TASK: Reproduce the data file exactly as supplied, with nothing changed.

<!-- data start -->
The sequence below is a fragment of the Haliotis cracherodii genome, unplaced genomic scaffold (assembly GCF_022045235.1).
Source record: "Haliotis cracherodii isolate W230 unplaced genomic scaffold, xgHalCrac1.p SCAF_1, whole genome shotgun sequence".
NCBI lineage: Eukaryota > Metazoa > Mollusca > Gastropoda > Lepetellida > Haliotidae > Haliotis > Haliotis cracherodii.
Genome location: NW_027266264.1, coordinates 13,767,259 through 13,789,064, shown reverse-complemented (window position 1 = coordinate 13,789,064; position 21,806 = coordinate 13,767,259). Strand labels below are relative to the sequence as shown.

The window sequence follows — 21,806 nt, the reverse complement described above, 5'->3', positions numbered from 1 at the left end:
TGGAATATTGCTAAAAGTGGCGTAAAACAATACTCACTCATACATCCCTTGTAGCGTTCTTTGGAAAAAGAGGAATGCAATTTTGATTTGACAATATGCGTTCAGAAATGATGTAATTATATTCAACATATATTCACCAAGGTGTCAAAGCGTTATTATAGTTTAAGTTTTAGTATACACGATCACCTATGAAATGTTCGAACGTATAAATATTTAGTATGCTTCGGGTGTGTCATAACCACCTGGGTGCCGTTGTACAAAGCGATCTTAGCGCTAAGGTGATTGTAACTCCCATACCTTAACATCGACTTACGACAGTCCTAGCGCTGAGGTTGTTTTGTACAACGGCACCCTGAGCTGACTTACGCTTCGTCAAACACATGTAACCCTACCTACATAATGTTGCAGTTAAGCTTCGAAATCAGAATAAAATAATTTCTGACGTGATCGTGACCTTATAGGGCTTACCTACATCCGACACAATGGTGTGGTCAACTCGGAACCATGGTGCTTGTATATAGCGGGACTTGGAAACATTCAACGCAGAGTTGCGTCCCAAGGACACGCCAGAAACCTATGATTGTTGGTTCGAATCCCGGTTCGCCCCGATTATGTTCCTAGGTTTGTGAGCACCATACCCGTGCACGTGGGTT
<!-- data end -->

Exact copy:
The sequence below is a fragment of the Haliotis cracherodii genome, unplaced genomic scaffold (assembly GCF_022045235.1).
Source record: "Haliotis cracherodii isolate W230 unplaced genomic scaffold, xgHalCrac1.p SCAF_1, whole genome shotgun sequence".
NCBI lineage: Eukaryota > Metazoa > Mollusca > Gastropoda > Lepetellida > Haliotidae > Haliotis > Haliotis cracherodii.
Genome location: NW_027266264.1, coordinates 13,767,259 through 13,789,064, shown reverse-complemented (window position 1 = coordinate 13,789,064; position 21,806 = coordinate 13,767,259). Strand labels below are relative to the sequence as shown.

The window sequence follows — 21,806 nt, the reverse complement described above, 5'->3', positions numbered from 1 at the left end:
TGGAATATTGCTAAAAGTGGCGTAAAACAATACTCACTCATACATCCCTTGTAGCGTTCTTTGGAAAAAGAGGAATGCAATTTTGATTTGACAATATGCGTTCAGAAATGATGTAATTATATTCAACATATATTCACCAAGGTGTCAAAGCGTTATTATAGTTTAAGTTTTAGTATACACGATCACCTATGAAATGTTCGAACGTATAAATATTTAGTATGCTTCGGGTGTGTCATAACCACCTGGGTGCCGTTGTACAAAGCGATCTTAGCGCTAAGGTGATTGTAACTCCCATACCTTAACATCGACTTACGACAGTCCTAGCGCTGAGGTTGTTTTGTACAACGGCACCCTGAGCTGACTTACGCTTCGTCAAACACATGTAACCCTACCTACATAATGTTGCAGTTAAGCTTCGAAATCAGAATAAAATAATTTCTGACGTGATCGTGACCTTATAGGGCTTACCTACATCCGACACAATGGTGTGGTCAACTCGGAACCATGGTGCTTGTATATAGCGGGACTTGGAAACATTCAACGCAGAGTTGCGTCCCAAGGACACGCCAGAAACCTATGATTGTTGGTTCGAATCCCGGTTCGCCCCGATTATGTTCCTAGGTTTGTGAGCACCATACCCGTGCACGTGGGTT